2 Timothy 1:1-14

Paul’s pastoral protégé was Timothy. A protégé is a protected one. The mentor/protégé relationship is special. In this case, it is a privilege to prepare another for the rigors of serving the Lord in a pulpit ministry. Here, Timothy was Paul’s son in the ministry; Paul wrote an inspired and inspiring open letter to Timothy from which we all can benefit as believers.

Dr. Warren W. Wiersbe, author and editor of more than 150 books, including his famous Be Series of devotional commentaries, fittingly titled his autobiography Be Myself. In his classic titled On Being a Servant of God, he shares, “The important thing is that we do our work and not waste too much time measuring ourselves. ‘[People] who do their best always do more, though they be haunted by the sense of failure,’ said Scottish minister George Morrison. ‘Be good and true; be patient; be undaunted. Leave your usefulness to God to estimate. He will see to it that you do not live in vain.'” Following the Be pattern, allow me to share three words of encouragement.

Be Unafraid (vv. 1-7)
Some Bible commentators refer to Timothy as Timid Tim. Being in pastoral ministry can be very intimidating. There is a need for holy boldness in the pulpit. Paul told Timothy to overcome fear by faith. The basis of faith is the Word of God (Rom. 10:17). Throughout the years of my ministry, I have prayed to be “as wise as a serpent, as harmless as a dove and as bold as a lion.” God answers prayers.

Be Unashamed (vv. 8-12)
Several years ago, I read a powerful ministerial mission statement and cited it in my book Sound Biblical Preaching: Giving the Bible a Voice, “I am a part of the Fellowship of the Unashamed. The die has been cast. The decision has been made. I have stepped over the line. I won’t look back, let up, slow down, back away or be still.

“My past is redeemed, my present makes sense, and my future is secure. I’m finished and done with low living, sight walking, small planning, smooth knees, colorless dreams, tamed visions, mundane talking, cheap giving and dwarfed goals.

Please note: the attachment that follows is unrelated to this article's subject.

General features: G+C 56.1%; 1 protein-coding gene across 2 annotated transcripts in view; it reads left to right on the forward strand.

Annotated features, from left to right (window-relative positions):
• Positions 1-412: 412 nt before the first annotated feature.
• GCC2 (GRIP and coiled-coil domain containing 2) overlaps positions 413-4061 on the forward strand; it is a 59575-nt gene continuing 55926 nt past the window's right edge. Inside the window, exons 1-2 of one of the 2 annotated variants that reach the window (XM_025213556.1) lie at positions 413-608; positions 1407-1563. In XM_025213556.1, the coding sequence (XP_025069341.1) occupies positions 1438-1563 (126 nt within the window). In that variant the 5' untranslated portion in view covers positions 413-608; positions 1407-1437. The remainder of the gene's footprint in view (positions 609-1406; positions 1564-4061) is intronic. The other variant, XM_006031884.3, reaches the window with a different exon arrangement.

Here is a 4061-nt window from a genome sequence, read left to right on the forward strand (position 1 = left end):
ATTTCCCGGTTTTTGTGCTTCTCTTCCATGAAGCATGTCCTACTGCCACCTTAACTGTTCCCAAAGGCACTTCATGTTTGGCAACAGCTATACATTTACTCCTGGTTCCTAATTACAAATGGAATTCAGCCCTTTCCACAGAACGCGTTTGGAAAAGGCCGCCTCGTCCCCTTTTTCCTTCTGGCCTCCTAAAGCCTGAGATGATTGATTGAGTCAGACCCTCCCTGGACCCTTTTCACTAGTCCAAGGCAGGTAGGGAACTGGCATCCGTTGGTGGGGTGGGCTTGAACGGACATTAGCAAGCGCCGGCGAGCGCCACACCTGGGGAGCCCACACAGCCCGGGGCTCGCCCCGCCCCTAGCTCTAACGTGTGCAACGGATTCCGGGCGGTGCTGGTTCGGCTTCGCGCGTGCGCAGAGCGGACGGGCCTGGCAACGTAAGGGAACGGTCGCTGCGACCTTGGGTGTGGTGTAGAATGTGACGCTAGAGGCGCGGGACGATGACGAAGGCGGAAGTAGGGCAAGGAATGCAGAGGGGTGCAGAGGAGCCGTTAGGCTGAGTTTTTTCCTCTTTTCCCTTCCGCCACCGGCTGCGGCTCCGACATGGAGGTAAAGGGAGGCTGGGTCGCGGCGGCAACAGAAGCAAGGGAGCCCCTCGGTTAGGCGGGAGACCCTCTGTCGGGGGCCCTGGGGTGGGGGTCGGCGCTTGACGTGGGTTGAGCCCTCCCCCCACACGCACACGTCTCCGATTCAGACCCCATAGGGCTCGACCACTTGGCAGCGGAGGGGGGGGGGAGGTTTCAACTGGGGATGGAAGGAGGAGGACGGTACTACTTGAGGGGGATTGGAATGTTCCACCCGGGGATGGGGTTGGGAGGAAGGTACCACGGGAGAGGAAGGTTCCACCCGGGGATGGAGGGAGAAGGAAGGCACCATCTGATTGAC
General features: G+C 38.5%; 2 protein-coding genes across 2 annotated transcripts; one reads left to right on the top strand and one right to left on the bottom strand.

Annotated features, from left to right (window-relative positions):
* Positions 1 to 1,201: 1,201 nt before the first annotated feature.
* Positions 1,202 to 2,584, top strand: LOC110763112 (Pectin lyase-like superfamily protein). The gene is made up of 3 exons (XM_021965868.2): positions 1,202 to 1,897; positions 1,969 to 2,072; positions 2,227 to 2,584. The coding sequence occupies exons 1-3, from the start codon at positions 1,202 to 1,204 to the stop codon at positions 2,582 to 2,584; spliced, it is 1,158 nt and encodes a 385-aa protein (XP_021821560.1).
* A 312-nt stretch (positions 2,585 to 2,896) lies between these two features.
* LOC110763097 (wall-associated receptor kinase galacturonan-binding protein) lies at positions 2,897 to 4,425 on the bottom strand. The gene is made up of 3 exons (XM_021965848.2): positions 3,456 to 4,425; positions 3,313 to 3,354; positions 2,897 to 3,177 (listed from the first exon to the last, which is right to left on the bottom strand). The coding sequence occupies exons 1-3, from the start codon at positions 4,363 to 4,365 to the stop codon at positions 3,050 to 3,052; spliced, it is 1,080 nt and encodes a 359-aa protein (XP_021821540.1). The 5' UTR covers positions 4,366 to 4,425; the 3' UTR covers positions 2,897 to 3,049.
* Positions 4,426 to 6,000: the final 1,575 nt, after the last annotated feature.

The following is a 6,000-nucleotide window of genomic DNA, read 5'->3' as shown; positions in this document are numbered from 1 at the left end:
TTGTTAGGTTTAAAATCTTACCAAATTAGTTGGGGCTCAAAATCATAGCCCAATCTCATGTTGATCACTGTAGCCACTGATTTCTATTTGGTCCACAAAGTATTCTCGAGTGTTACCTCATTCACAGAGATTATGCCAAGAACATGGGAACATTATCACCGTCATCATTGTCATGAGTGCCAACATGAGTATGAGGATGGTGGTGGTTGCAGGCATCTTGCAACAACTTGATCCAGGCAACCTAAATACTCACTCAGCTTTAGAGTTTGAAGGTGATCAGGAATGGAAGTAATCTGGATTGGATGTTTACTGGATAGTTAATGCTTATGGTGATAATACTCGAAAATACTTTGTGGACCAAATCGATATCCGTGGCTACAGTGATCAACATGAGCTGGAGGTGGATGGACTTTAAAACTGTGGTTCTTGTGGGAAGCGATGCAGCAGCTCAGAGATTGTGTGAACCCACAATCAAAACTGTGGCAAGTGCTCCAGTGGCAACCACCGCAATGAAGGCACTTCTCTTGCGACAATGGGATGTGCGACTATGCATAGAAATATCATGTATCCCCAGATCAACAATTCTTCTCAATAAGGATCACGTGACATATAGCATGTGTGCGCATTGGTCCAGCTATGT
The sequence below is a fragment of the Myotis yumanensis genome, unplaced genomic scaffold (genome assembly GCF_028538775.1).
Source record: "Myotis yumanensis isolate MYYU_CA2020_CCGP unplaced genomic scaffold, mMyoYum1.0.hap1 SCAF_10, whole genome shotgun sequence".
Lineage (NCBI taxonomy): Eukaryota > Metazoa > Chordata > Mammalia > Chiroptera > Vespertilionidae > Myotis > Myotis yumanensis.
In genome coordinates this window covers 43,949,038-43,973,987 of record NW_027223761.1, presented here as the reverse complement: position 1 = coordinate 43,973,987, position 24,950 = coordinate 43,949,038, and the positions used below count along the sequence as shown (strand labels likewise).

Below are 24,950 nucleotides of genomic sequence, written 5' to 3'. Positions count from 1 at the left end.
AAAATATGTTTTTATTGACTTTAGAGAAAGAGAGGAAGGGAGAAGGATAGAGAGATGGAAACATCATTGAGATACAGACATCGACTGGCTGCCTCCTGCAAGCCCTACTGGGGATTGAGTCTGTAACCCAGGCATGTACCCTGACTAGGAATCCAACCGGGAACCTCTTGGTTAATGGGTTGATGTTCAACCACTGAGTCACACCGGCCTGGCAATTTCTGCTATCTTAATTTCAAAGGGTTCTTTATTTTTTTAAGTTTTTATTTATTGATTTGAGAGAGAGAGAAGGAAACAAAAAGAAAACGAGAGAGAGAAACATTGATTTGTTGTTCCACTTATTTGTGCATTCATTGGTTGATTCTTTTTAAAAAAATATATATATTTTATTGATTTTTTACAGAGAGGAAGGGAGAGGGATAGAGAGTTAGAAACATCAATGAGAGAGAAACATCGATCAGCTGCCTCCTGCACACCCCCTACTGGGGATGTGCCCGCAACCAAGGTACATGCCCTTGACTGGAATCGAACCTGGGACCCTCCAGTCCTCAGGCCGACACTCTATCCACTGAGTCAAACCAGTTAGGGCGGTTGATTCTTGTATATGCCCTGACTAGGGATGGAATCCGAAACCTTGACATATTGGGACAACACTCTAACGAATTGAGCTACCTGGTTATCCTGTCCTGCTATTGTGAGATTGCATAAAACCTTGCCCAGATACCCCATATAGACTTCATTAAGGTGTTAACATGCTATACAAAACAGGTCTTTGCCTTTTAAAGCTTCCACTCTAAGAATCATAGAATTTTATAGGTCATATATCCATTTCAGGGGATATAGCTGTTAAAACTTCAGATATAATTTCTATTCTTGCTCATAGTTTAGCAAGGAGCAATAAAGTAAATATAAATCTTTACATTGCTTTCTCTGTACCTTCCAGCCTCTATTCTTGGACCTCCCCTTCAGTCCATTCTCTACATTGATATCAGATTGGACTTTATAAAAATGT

“I no longer need preeminence, prosperity, position, promotions, plaudits or popularity. I don’t have to be right, first, tops, recognized, praised, regarded or rewarded. I now live by faith, lean on His presence, love with patience, live by prayer and labor with power.

“My face is set, my gait is fast, my goal is heaven, my road is narrow, my way is rough, my companions are few, my Guide is reliable, and my mission is clear. I cannot be bought, compromised, detoured, lured away, turned back, deluded or delayed. I will not flinch in the face of sacrifice, hesitate in the presence of adversity, negotiate at the table of the enemy, ponder at the pool of popularity or meander in the maze of mediocrity.

I won’t give up, shut up, let up or slow up until I have stayed up, stored up, prayed up, paid up and spoken up for the cause of Christ. I am a disciple of Jesus. I must go till He comes, give till I drop, preach till all know and work till He stops me. When He comes for His own, He will have no problem recognizing me. My banner is clear. I am a part of the fellowship of the unashamed.”

Be Unadulterated (vv. 13-14)
According to the Encyclopedia Britannica (1902), adulteration is “the act of debasing a pure or genuine commodity for pecuniary profit, by adding to it an inferior or spurious article, or by taking from it one or more of its constituents.”

Paul instructed Timothy to “hold fast the pattern of sound words” to vigilantly adhere to sound biblical doctrine. This is essential in making disciples. As believers are commanded to make disciples according to the great commission (Matt. 28:18-20; Mark 16:15; Luke 24:26; and John 20:21), likewise as pastors and believers, we are to mentor protégés (2 Tim. 2:22).

Who is your protégé? Are you working at the task of creating and mentoring disciples of Christ?

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